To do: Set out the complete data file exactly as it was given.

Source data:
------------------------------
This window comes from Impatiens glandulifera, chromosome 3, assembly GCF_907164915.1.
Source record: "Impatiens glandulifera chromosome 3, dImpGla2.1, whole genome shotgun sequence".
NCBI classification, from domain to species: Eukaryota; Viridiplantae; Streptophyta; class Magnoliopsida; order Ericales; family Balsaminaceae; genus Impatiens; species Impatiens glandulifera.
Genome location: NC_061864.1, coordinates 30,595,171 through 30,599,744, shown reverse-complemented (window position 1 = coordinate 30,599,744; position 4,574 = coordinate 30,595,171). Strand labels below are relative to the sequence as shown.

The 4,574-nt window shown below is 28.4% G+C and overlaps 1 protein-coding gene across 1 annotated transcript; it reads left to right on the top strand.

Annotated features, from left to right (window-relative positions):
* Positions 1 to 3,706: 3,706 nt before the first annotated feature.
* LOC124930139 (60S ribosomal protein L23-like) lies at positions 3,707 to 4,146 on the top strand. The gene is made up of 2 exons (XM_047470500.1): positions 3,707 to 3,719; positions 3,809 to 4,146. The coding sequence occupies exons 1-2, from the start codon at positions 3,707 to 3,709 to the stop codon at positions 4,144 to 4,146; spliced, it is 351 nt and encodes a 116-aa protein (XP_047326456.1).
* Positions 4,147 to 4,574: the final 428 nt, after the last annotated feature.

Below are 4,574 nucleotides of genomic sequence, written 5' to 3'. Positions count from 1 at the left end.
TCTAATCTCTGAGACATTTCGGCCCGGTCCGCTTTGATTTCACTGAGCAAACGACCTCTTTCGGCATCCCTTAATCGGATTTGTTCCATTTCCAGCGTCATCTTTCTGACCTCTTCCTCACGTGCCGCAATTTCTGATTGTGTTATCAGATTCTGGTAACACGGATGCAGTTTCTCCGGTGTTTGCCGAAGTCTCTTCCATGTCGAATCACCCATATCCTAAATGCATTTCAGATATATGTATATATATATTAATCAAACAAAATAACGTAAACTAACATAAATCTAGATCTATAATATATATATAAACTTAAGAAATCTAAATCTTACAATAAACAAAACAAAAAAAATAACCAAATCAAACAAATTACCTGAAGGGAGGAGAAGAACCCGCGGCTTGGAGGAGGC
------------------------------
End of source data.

This window comes from Impatiens glandulifera, chromosome 3, assembly GCF_907164915.1.
Source record: "Impatiens glandulifera chromosome 3, dImpGla2.1, whole genome shotgun sequence".
NCBI classification, from domain to species: Eukaryota; Viridiplantae; Streptophyta; class Magnoliopsida; order Ericales; family Balsaminaceae; genus Impatiens; species Impatiens glandulifera.
Genome location: NC_061864.1, coordinates 30,595,171 through 30,599,744, shown reverse-complemented (window position 1 = coordinate 30,599,744; position 4,574 = coordinate 30,595,171). Strand labels below are relative to the sequence as shown.

The 4,574-nt window shown below is 28.4% G+C and overlaps 1 protein-coding gene across 1 annotated transcript; it reads left to right on the top strand.

Annotated features, from left to right (window-relative positions):
* Positions 1 to 3,706: 3,706 nt before the first annotated feature.
* LOC124930139 (60S ribosomal protein L23-like) lies at positions 3,707 to 4,146 on the top strand. The gene is made up of 2 exons (XM_047470500.1): positions 3,707 to 3,719; positions 3,809 to 4,146. The coding sequence occupies exons 1-2, from the start codon at positions 3,707 to 3,709 to the stop codon at positions 4,144 to 4,146; spliced, it is 351 nt and encodes a 116-aa protein (XP_047326456.1).
* Positions 4,147 to 4,574: the final 428 nt, after the last annotated feature.

Below are 4,574 nucleotides of genomic sequence, written 5' to 3'. Positions count from 1 at the left end.
TCTAATCTCTGAGACATTTCGGCCCGGTCCGCTTTGATTTCACTGAGCAAACGACCTCTTTCGGCATCCCTTAATCGGATTTGTTCCATTTCCAGCGTCATCTTTCTGACCTCTTCCTCACGTGCCGCAATTTCTGATTGTGTTATCAGATTCTGGTAACACGGATGCAGTTTCTCCGGTGTTTGCCGAAGTCTCTTCCATGTCGAATCACCCATATCCTAAATGCATTTCAGATATATGTATATATATATTAATCAAACAAAATAACGTAAACTAACATAAATCTAGATCTATAATATATATATAAACTTAAGAAATCTAAATCTTACAATAAACAAAACAAAAAAAATAACCAAATCAAACAAATTACCTGAAGGGAGGAGAAGAACCCGCGGCTTGGAGGAGGC